A procedurally-generated character action game developed over the course of six months as my final project for university, alongside five other developers (two programmers, a designer & two animators). While highly flawed, as most student projects are, this was my first foray into long-form development, and was overall a fantastic learning experience.
The major contributions I made during design and development are as follows:
- Principle game design
- Attack combo system design & implementation
- Establishing & maintaining work pipeline with animators
- Implementing & tweaking animations & models in-game
- Camera controls and systems
- “Game feel” elements
Darksiders 2 Research & Technical Breakdown
A large part of pre-production of Lather Rinse Repeat was spent researching similar games and seeing what solutions they provided for many design and technical problems. My personal research led me to breaking down the camera and attack systems used in Darksiders 2, such as:
- The camera moving towards the player’s back when attacking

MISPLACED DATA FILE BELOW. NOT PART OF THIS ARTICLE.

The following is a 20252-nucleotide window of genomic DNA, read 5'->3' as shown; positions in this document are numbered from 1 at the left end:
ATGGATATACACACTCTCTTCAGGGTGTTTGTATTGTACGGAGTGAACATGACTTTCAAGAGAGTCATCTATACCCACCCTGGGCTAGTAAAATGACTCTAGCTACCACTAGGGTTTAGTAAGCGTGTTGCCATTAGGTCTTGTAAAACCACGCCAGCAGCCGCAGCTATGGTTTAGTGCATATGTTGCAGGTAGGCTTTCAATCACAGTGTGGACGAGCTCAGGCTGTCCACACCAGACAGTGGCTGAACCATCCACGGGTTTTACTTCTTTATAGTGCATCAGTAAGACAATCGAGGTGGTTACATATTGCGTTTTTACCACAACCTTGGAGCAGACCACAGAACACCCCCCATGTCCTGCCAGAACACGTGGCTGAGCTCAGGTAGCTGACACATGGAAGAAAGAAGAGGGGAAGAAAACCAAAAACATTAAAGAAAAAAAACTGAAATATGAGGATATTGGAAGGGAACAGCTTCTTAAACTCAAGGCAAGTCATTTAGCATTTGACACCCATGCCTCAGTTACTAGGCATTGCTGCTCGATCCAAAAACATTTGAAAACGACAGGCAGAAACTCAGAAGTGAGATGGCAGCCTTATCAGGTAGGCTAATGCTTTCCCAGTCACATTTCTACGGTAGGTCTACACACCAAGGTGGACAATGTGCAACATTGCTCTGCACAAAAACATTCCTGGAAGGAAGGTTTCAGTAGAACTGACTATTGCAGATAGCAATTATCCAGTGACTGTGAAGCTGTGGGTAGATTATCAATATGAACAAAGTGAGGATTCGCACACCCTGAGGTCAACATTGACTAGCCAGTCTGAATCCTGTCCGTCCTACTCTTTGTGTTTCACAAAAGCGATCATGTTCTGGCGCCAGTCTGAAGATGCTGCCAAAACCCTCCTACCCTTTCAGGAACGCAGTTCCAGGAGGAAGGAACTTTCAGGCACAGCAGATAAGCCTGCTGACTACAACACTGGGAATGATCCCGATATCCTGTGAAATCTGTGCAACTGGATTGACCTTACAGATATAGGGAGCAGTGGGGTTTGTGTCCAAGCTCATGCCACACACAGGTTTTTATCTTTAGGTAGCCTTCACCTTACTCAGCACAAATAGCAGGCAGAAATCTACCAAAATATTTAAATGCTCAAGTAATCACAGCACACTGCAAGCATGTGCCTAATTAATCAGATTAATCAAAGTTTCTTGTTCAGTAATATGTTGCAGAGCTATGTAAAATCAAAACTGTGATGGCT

- The camera moving towards the player’s back when moving
- The player turning to face nearby enemies when attacking
- The player stepping forwards with each attack
- Alternate attacks starting from opposite sides of the body to maintain “flow” (See LRR2 below)
- Different “finishing moves” executing depending on the composition of the combo leading up to them
Attack Combo System
During development I created a tool that allowed for attack combos to be balanced or created with relative ease. There was a Google Sheet that contained all the values for attacks, such as the name of the corresponding animation, whether it was a “finishing move” (as well as the conditions for it executing, if so), the attack’s duration, damage, knockback, and other appropriate values.
Changes could be made to this sheet, and when the game was executed it would find the sheet online, read in all its values, and use either it, or the most recent valid sheet (that would be automatically saved locally) in the event that the online sheet contained invalid data. This system allowed for streamlined balancing and tweaking of the character’s attacks, and gave a valuable tool for animators (who otherwise weren’t Unity-savvy enough) to test changes to the speeds & “power” of the attacks they’d animated, opening up the Animator-Developer pipeline to be two way.
Controls (Requires Gamepad)
|Left stick||Move character|
|Right stick||Move camera|